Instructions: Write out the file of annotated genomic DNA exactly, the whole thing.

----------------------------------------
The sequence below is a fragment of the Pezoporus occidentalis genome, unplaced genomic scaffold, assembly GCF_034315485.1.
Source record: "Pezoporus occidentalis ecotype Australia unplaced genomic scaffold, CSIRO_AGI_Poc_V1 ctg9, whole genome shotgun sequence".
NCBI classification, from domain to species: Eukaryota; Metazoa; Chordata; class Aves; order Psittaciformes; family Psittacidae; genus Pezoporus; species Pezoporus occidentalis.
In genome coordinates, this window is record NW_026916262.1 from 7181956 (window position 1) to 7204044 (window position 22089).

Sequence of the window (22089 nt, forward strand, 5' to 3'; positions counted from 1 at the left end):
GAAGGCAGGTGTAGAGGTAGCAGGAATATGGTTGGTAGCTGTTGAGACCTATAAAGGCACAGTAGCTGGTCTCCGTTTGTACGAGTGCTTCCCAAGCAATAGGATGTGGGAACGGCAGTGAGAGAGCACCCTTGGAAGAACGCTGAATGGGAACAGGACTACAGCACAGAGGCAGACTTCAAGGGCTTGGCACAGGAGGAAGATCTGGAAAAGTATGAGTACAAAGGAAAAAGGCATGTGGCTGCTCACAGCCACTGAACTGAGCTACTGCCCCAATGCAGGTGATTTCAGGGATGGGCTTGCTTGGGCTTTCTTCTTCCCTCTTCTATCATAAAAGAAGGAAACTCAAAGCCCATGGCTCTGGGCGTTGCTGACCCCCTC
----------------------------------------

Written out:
The sequence below is a fragment of the Pezoporus occidentalis genome, unplaced genomic scaffold, assembly GCF_034315485.1.
Source record: "Pezoporus occidentalis ecotype Australia unplaced genomic scaffold, CSIRO_AGI_Poc_V1 ctg9, whole genome shotgun sequence".
NCBI classification, from domain to species: Eukaryota; Metazoa; Chordata; class Aves; order Psittaciformes; family Psittacidae; genus Pezoporus; species Pezoporus occidentalis.
In genome coordinates, this window is record NW_026916262.1 from 7181956 (window position 1) to 7204044 (window position 22089).

Sequence of the window (22089 nt, forward strand, 5' to 3'; positions counted from 1 at the left end):
GAAGGCAGGTGTAGAGGTAGCAGGAATATGGTTGGTAGCTGTTGAGACCTATAAAGGCACAGTAGCTGGTCTCCGTTTGTACGAGTGCTTCCCAAGCAATAGGATGTGGGAACGGCAGTGAGAGAGCACCCTTGGAAGAACGCTGAATGGGAACAGGACTACAGCACAGAGGCAGACTTCAAGGGCTTGGCACAGGAGGAAGATCTGGAAAAGTATGAGTACAAAGGAAAAAGGCATGTGGCTGCTCACAGCCACTGAACTGAGCTACTGCCCCAATGCAGGTGATTTCAGGGATGGGCTTGCTTGGGCTTTCTTCTTCCCTCTTCTATCATAAAAGAAGGAAACTCAAAGCCCATGGCTCTGGGCGTTGCTGACCCCCTC